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Saudi-U.S. Tensions Escalate: ETF Winners & Losers

Sanghamitra Saha
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Of late, Saudi and United States are at loggerheadsover the disappearance of Washington Post columnist Jamal Khashoggi. On Saturday, President Donald Trump forewarned a likely "severe punishment" for Saudi Arabia. Riyadh has been stressed since journalist Jamal Khashoggi, a critic of the kingdom and a U.S. resident, went missing on Oct 2 after visiting the Saudi consulate in Istanbul, per CNBC.

U.S. President Donald Trump admonished Saudi and warned of harsh consequences if it is found that Khashoggi was killed in the consulate. Britain, France and Germany summoned the Saudi and Turkish authorities on Sunday to prepare a "credible investigation" into the disappearance case. Saudi Arabia also reportedly announced to retaliate to any action taken against it over the Khashoggi case.

Investors should note that oil patch is likely to see a supply crunch due to the U.S. sanctions on Iran. The sanctions currently are on cars, and metals and minerals as well as U.S. and European aircraft. The second part of the sanctions that prohibits import of Iranian energy will have effect starting Nov 5. Due to the Iran sanctions, about 1.4 million barrels-a-day of supply will be out of the market (read: Oil ETFs: What You Need to Know).

Venezuela, which has one of the world's largest proven oil reserves, has also been seeing a decline in crude production in recent years. Venezuela’s oil production has halved since the early 2000s (read: 3 Country ETFs That Are Beneficiary of Higher Oil Prices).

Now if the Saudis do not pump up more oil when Iran sanctions will be underway, the global market will be really out of supply. An undersupplied market will result in higher oil prices , per Phil Flynn, an analyst at Price Futures Group in Chicago.


Saudi Arabian equities took a dive on concern the nation’s relationship with the U.S. may turn bitter. The Tadawul All Share Index plunged as much as 7%, the maximum since 2016 on a closing basis, per Bloomberg.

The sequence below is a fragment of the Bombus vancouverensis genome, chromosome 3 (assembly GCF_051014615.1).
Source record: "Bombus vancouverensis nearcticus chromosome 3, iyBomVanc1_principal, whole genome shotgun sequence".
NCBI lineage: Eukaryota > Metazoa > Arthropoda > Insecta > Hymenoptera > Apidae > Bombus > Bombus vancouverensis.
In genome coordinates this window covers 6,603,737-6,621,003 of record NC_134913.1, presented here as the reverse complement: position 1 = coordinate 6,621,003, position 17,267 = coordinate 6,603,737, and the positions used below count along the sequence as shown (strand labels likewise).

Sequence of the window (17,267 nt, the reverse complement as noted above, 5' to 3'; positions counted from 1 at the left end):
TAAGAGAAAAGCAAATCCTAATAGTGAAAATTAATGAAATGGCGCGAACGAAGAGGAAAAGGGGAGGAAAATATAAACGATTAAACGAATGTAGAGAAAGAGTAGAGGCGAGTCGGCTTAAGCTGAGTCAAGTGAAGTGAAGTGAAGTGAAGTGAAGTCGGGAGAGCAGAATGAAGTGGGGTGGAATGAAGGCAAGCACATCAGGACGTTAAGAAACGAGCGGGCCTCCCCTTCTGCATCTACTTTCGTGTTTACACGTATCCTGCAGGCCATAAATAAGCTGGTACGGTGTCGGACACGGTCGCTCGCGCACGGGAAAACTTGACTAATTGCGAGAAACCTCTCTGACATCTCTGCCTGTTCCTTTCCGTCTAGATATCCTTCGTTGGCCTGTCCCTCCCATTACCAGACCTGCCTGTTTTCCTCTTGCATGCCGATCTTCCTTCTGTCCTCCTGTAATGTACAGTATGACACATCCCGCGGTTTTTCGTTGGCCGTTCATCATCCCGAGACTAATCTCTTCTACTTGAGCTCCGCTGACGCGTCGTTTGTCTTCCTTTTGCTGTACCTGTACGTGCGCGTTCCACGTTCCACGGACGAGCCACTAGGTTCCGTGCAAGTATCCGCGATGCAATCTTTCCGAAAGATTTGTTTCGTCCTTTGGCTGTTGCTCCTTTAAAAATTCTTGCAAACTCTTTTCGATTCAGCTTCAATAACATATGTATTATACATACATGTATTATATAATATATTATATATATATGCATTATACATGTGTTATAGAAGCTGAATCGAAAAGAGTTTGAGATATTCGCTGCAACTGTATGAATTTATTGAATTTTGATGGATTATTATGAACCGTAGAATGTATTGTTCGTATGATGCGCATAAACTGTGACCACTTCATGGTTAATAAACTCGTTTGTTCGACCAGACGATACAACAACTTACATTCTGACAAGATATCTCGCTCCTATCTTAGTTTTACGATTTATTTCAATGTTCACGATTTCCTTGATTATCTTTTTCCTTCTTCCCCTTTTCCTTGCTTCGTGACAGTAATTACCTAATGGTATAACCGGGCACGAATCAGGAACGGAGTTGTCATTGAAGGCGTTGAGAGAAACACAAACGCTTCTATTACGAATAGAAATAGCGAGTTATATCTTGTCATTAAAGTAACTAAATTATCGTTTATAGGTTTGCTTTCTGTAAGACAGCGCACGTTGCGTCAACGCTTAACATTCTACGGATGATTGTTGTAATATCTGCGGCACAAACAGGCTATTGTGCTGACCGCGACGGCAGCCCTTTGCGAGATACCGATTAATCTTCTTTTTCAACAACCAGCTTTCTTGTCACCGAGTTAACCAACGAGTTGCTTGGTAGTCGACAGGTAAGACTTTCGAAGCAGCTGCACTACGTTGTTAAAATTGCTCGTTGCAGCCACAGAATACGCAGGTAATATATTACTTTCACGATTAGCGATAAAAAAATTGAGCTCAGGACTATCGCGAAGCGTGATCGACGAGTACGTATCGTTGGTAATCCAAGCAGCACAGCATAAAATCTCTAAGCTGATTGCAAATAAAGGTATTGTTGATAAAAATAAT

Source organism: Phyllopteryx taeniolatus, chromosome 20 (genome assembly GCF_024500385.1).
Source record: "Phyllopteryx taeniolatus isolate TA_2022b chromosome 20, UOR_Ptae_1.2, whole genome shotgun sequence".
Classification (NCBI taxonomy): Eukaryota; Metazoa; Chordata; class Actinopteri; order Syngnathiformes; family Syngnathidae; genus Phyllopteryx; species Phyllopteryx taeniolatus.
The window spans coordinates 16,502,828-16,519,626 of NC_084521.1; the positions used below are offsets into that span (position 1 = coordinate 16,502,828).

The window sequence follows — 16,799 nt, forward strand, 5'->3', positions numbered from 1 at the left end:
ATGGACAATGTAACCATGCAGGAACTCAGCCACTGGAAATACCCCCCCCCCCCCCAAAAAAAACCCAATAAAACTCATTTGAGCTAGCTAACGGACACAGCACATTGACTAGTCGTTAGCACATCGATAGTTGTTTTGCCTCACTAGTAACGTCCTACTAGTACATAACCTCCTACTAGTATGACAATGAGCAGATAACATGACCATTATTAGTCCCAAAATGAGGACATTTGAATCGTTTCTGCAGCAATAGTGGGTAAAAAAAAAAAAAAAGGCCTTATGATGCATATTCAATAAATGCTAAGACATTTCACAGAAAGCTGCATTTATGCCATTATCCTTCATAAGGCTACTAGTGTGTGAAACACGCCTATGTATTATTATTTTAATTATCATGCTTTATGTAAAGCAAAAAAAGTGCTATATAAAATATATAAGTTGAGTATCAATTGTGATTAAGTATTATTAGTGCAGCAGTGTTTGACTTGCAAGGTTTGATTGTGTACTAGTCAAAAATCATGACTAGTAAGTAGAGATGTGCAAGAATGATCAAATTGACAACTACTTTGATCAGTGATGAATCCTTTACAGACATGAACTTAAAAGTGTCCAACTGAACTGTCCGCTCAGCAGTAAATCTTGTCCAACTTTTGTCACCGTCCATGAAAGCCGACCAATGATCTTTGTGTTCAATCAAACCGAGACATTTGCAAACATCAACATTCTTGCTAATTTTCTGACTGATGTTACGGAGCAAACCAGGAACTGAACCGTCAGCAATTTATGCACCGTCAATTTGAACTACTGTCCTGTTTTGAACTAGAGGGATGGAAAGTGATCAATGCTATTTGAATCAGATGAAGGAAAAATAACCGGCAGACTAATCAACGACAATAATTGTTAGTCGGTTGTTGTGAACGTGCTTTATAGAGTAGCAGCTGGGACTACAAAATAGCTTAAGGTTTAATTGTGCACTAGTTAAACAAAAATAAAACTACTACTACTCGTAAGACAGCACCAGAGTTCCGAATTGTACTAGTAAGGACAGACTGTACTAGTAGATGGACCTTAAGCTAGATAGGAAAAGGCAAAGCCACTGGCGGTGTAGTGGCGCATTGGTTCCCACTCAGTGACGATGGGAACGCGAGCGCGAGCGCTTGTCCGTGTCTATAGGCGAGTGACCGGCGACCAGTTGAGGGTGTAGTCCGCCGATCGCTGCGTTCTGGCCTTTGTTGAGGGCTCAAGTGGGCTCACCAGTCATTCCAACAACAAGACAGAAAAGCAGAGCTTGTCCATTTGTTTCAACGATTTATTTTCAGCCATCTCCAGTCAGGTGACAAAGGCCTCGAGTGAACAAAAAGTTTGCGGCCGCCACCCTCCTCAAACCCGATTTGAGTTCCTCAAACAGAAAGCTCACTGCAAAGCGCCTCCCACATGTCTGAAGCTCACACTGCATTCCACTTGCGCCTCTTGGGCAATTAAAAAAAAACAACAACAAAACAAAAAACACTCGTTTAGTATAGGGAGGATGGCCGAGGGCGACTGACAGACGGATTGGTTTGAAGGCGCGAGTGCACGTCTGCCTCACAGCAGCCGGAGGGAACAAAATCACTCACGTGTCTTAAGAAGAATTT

The recent rout triggered confusions that if the kingdom at all will be able to attract foreign investors needed to reform its economy. The nation has already gained a place in FTSE Russell and MSCI Inc. indexes for emerging markets, according to Bloomberg. iShares MSCI Saudi Arabia ETF KSA lost about 3.5% in the past two days (as of Oct 15).


Such geopolitical concerns gave a boost to oil prices.United States Oil (USO) added about 1.20% in the past two days (as of Oct 15) and United States Brent Oil (BNO were up 0.8% in the past two days (as of Oct 15).

Though a few market watchers are talking about Iran-like sanctions against Saudi, chances look feeble as “Saudi is one of the world’s top oil producers.” So, things are little complicated here, per analysts.

Also, an article published on CNBC noted that Friday's monthly report from the International Energy Agency (IEA) indicated that the market appeared "adequately supplied for now" and reduced its forecasts for global oil demand growth this year and next. With falling demand, oil price rise is less likely over the long term.

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